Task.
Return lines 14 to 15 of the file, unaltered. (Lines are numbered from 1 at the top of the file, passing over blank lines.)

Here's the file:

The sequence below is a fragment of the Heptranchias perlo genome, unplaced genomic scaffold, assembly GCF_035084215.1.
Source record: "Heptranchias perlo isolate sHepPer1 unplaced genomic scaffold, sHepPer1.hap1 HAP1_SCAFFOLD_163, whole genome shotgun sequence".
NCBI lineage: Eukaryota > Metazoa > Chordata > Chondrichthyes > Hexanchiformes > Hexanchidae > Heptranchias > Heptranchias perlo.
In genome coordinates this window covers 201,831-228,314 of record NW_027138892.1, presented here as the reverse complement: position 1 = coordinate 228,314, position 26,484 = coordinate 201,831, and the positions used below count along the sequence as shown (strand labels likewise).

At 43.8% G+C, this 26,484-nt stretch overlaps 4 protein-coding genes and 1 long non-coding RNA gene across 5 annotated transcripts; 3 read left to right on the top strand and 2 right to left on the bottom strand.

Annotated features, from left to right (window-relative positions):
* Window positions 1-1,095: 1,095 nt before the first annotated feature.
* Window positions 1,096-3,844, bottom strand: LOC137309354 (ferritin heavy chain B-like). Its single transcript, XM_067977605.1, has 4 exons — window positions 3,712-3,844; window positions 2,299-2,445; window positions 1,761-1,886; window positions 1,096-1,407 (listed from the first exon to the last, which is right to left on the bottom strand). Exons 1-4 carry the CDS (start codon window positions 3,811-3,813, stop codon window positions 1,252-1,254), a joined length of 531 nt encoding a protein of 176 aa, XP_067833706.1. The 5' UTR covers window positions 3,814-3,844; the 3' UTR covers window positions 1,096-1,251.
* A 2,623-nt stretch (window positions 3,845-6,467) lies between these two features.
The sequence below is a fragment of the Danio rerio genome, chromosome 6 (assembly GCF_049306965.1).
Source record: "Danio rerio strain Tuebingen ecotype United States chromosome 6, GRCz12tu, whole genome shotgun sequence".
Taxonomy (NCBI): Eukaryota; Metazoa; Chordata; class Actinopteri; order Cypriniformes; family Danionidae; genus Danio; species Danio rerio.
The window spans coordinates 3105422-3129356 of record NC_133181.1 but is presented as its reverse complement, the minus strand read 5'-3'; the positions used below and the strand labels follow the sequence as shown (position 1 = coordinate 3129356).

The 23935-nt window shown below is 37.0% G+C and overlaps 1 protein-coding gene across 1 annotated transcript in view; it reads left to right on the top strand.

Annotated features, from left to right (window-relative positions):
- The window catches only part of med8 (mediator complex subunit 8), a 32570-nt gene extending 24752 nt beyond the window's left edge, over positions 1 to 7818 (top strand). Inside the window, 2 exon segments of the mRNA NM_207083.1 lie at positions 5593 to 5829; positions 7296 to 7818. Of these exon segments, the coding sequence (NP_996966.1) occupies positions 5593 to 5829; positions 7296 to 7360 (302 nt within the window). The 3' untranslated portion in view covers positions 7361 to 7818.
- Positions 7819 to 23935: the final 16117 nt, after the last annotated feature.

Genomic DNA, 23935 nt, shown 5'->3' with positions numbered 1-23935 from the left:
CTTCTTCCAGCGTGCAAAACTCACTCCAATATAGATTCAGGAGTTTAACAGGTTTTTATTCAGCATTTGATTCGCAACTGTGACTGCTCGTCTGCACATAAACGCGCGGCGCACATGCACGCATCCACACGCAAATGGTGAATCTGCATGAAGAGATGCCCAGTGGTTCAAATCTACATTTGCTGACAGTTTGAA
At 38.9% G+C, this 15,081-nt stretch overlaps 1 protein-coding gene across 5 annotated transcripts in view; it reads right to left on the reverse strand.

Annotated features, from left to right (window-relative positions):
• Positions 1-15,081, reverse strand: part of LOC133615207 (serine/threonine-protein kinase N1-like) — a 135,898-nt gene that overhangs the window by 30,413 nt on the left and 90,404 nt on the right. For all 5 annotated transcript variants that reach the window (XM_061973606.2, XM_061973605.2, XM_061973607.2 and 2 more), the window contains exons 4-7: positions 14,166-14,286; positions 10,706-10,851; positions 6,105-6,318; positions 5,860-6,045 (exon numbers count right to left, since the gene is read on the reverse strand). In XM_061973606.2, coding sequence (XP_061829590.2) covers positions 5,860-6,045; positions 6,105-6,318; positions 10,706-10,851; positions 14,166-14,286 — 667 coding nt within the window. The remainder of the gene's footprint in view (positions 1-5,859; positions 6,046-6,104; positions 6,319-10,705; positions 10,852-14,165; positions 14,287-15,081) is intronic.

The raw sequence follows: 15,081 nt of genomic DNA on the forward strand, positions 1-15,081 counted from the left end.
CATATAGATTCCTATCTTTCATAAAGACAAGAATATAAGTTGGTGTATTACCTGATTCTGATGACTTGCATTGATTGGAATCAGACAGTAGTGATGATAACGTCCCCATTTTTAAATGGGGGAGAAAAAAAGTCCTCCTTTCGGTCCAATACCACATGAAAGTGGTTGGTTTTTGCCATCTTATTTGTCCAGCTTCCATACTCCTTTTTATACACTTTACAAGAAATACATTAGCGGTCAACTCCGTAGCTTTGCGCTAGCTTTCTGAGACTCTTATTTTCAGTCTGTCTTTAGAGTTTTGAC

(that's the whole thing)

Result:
The 23935-nt window shown below is 37.0% G+C and overlaps 1 protein-coding gene across 1 annotated transcript in view; it reads left to right on the top strand.

Annotated features, from left to right (window-relative positions):